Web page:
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As the dust settled on the expansion draft, the Anaheim Ducks’ defense is coming into focus.

Sunday continued that pattern; the Ducks signed Korbinian Holzer to a two-year contract worth $1.8 million, according to TVA’s Renaud Lavoie.

You can break down the Ducks defense as more expensive players (Hampus Lindholm, Sami Vatanen, Cam Fowler, and Kevin Bieksa) and cheaper ones (Holzer, Brandon Montour, and Josh Manson).

Only Vatanen, Lindholm and Holzer see contracts that go beyond 2017-18 – at least without an extension yet for the likes of Fowler and Manson – so Holzer provides a little bit of certainty.

Is the $900K a minor overpay, though? Holzer played in 32 games for the Ducks this season after appearing in 29 in 2015-16. His impact has been pretty minimal, generating seven points while averaging 13:31 in ice time per contest (down from 14:45 the previous season).

Granted he may get more opportunities to show what he’s capable of if the Ducks lose another piece. Then again, at 29, the Ducks likely know what they have.

2017 Hockey Hall of Fame class to be named Monday; Selanne + who?

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The 2017 Hockey Hall of Fame class is expected to be announced on Monday, and every indication is that Teemu Selanne will be on the list. Beyond that, well, there are a lot of question marks.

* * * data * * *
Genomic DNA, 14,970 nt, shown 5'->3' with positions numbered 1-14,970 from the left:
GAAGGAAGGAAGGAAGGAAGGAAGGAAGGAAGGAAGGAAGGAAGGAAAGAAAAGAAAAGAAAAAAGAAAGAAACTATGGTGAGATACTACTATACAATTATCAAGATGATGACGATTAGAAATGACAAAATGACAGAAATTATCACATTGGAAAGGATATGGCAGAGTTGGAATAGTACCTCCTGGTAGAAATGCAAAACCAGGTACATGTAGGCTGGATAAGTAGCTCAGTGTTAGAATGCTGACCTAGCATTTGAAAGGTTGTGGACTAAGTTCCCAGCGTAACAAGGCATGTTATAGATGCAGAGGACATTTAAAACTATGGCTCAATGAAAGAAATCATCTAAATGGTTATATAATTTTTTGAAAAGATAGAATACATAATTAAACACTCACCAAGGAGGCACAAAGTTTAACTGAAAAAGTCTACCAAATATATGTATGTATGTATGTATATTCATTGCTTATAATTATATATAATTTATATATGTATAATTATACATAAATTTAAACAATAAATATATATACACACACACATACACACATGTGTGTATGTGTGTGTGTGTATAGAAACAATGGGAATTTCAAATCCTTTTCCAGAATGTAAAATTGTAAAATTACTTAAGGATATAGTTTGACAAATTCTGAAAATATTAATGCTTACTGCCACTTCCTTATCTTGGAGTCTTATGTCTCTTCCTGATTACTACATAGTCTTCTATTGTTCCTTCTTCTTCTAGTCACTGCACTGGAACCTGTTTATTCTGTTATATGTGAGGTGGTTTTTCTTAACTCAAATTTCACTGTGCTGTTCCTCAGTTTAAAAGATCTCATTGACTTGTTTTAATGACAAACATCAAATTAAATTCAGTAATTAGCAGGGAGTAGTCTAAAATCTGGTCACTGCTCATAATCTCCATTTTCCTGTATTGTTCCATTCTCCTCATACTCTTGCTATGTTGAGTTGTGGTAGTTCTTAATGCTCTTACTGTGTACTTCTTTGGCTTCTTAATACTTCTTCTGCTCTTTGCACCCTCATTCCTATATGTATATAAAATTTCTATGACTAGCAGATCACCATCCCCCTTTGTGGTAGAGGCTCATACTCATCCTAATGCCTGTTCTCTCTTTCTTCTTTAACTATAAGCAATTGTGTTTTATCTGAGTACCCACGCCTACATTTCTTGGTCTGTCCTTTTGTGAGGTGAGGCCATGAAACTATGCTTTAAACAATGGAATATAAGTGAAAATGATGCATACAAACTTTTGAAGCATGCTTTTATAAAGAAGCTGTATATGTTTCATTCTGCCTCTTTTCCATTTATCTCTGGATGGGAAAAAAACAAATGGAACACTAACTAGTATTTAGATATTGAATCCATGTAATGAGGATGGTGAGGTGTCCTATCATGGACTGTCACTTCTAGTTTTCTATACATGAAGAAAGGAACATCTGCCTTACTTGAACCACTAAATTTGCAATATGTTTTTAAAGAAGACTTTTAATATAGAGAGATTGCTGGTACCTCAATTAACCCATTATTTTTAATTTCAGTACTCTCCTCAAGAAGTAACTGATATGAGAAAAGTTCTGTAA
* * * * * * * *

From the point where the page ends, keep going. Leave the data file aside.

NHL.com notes that there’s at least a possibility that Selanne will be the only NHL name to be part of this class, which would mark a first since 2010 (when Dino Ciccarelli was the lone addition).

It’s a nice way to continue what’s been a buffet for hockey fans: the 2017 Stanley Cup Final’s conclusion, the expansion draft and then the 2017 NHL Draft. The HHOF announcements are a nice appetizer before free agency gets, well, frenzied?

“The Finnish Flash” was also an obvious top choice in last year’s poll to see who should be in the class.

Now, that doesn’t mean he is the only interesting name.

For one thing, Daniel Alfredsson will be eligible for the first time, much like Selanne. “Alf” falls in the “Maybe” category with some interesting, debatable other options: Mark Recchi, Dave Andreychuk, Alex Mogilny, Jeremy Roenick, Paul Kariya, Chris Osgood, and more.

The 2016 Hockey Hall of Fame class included Eric Lindros, Rogie Vachon, Sergei Makarov, and Pat Quinn.